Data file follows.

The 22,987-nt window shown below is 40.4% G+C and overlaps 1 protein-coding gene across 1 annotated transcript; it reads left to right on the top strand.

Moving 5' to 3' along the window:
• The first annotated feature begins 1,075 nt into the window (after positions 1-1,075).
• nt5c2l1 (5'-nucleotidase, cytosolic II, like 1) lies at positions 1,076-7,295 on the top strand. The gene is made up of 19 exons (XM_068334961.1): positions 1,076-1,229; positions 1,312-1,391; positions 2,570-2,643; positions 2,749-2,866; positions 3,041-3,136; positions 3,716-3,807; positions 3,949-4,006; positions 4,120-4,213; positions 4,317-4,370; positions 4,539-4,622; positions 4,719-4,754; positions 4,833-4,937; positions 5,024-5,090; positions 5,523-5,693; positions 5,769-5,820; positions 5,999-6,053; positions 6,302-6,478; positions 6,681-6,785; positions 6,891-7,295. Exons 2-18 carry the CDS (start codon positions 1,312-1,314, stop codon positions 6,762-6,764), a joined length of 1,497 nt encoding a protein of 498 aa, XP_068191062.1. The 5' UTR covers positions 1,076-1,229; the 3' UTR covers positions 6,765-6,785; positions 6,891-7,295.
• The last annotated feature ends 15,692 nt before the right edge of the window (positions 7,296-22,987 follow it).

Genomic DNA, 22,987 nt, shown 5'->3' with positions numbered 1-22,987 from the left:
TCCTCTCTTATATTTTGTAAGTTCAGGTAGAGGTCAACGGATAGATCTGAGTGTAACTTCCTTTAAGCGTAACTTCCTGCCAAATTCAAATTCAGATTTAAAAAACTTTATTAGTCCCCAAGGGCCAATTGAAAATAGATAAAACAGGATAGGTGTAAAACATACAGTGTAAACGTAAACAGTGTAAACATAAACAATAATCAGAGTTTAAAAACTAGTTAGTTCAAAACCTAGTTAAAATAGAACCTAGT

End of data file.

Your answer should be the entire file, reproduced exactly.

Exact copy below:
The 22,987-nt window shown below is 40.4% G+C and overlaps 1 protein-coding gene across 1 annotated transcript; it reads left to right on the top strand.

Moving 5' to 3' along the window:
• The first annotated feature begins 1,075 nt into the window (after positions 1-1,075).
• nt5c2l1 (5'-nucleotidase, cytosolic II, like 1) lies at positions 1,076-7,295 on the top strand. The gene is made up of 19 exons (XM_068334961.1): positions 1,076-1,229; positions 1,312-1,391; positions 2,570-2,643; positions 2,749-2,866; positions 3,041-3,136; positions 3,716-3,807; positions 3,949-4,006; positions 4,120-4,213; positions 4,317-4,370; positions 4,539-4,622; positions 4,719-4,754; positions 4,833-4,937; positions 5,024-5,090; positions 5,523-5,693; positions 5,769-5,820; positions 5,999-6,053; positions 6,302-6,478; positions 6,681-6,785; positions 6,891-7,295. Exons 2-18 carry the CDS (start codon positions 1,312-1,314, stop codon positions 6,762-6,764), a joined length of 1,497 nt encoding a protein of 498 aa, XP_068191062.1. The 5' UTR covers positions 1,076-1,229; the 3' UTR covers positions 6,765-6,785; positions 6,891-7,295.
• The last annotated feature ends 15,692 nt before the right edge of the window (positions 7,296-22,987 follow it).

Genomic DNA, 22,987 nt, shown 5'->3' with positions numbered 1-22,987 from the left:
TCCTCTCTTATATTTTGTAAGTTCAGGTAGAGGTCAACGGATAGATCTGAGTGTAACTTCCTTTAAGCGTAACTTCCTGCCAAATTCAAATTCAGATTTAAAAAACTTTATTAGTCCCCAAGGGCCAATTGAAAATAGATAAAACAGGATAGGTGTAAAACATACAGTGTAAACGTAAACAGTGTAAACATAAACAATAATCAGAGTTTAAAAACTAGTTAGTTCAAAACCTAGTTAAAATAGAACCTAGT